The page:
#HB965 Update: Tom Wolf Opposes Crippling State Agency Regulatory Authority

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A few updates on this turd of a bill since last night.

Not surprisingly, Tom Wolf officially opposes new Executive branch agency regulations disappearing into the legislative purgatory of Republican-controlled committees before going to the Independent Regulatory Review Commission.

Wolf needs 68 House Democrats to hang together to win a veto override vote, and early signs are encouraging there.

The House version only passed out of the House committee on a party line vote, and House Dems held together yesterday on an amendment vote that failed.

Ben Waxman, press secretary for Senator Vince Hughes, says the House version has enough substantive differences with the Senate version that the bill will need to go back to the Senate if, as is expected, it wins a full vote in the House later today.

When asked how a bill putting Democratic priorities at such a clear disadvantage could possibly have attracted unanimous support from Senate Democrats last spring, Waxman said it wasn’t an oversight. He said the bill did in fact go through the Senate Democrats’ committee review process, there was a discussion in caucus about the bill, and the caucus decided to support it.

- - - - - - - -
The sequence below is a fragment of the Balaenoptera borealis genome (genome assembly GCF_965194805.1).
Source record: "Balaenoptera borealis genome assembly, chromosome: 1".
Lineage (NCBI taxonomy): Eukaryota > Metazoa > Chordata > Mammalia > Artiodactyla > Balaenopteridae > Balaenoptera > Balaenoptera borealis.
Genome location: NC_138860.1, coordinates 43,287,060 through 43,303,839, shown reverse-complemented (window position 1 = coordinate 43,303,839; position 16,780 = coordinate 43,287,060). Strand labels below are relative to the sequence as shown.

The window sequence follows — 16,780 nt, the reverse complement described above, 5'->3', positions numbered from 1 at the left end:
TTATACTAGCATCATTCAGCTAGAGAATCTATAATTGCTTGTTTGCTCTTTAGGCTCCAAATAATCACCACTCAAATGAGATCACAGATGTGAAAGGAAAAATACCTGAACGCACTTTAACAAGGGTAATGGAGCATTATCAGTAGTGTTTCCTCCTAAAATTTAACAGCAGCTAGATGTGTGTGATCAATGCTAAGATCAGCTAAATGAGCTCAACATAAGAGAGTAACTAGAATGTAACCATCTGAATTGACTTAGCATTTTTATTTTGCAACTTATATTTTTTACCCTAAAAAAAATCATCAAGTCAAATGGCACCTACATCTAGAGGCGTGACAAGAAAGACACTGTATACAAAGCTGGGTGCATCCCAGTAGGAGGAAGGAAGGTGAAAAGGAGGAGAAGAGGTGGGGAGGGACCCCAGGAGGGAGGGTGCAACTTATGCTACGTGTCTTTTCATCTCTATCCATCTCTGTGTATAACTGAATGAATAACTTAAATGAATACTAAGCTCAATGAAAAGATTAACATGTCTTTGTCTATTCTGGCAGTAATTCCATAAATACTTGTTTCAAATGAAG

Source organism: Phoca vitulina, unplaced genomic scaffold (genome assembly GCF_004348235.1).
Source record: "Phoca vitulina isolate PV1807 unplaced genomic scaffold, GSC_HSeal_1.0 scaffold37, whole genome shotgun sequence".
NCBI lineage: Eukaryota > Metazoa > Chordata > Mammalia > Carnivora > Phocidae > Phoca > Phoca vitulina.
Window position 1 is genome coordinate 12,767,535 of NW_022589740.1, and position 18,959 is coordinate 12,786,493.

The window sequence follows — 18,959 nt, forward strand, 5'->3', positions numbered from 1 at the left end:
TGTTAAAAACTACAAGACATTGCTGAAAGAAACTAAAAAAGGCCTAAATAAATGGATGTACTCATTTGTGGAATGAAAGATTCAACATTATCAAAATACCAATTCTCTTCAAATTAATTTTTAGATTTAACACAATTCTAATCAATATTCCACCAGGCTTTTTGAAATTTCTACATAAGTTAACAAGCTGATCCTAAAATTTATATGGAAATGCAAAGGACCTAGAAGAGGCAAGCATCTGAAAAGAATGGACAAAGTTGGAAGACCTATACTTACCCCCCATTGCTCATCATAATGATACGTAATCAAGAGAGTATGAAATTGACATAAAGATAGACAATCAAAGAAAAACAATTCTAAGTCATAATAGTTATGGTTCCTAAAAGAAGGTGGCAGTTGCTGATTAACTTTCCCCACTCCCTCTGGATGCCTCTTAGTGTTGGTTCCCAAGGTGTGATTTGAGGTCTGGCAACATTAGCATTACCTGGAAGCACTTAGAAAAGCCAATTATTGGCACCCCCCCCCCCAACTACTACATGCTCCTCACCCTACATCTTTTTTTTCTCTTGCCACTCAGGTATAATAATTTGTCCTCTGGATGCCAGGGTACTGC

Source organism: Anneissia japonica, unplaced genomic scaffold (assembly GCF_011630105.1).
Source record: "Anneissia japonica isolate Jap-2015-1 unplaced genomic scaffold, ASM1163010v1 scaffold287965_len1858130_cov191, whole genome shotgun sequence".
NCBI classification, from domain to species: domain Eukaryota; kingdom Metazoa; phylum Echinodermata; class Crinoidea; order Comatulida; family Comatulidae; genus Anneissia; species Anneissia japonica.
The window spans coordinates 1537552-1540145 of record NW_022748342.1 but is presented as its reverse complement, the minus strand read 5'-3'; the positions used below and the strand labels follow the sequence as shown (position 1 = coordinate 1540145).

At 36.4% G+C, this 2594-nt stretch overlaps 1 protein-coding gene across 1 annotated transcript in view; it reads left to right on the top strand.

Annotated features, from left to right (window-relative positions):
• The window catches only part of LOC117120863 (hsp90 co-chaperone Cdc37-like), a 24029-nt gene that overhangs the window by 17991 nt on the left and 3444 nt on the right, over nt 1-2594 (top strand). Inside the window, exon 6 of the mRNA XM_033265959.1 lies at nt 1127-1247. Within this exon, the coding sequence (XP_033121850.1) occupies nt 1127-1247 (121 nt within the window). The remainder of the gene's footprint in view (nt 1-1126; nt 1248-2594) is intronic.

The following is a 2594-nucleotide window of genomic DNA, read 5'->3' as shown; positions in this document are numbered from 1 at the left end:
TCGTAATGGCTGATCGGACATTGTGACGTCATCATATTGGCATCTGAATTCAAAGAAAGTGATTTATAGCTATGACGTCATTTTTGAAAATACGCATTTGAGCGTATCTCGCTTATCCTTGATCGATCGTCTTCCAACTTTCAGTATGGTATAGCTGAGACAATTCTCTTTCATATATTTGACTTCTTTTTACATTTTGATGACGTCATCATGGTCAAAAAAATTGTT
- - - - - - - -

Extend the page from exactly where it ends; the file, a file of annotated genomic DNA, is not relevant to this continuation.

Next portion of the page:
“The interpretation we have of this bill is that it’s an institutional question, not a political question,” he said.

Waxman went on to defend the bill on the merits as a non-partisan, small-d democratic change, and declined to speak to the obvious consequences for Democratic policy priorities. Republicans run all the committees, and will continue to do so until Pennsylvania becomes less gerrymandered in some magical future scenario, so progressive regulations would face an impossible uphill climb.

Senator Hughes subsequently retweeted our tweets about this, so maybe he’s had a change of heart.

More updates later after the House vote on the full bill this afternoon.


This entry was posted in Environment, Issues, Labor and Unions.

One Response to #HB965 Update: Tom Wolf Opposes Crippling State Agency Regulatory Authority

  1. You’re right. Something smells fishy about last Spring’s vote. No wonder why Democrats are in deep trouble on an overall state basis.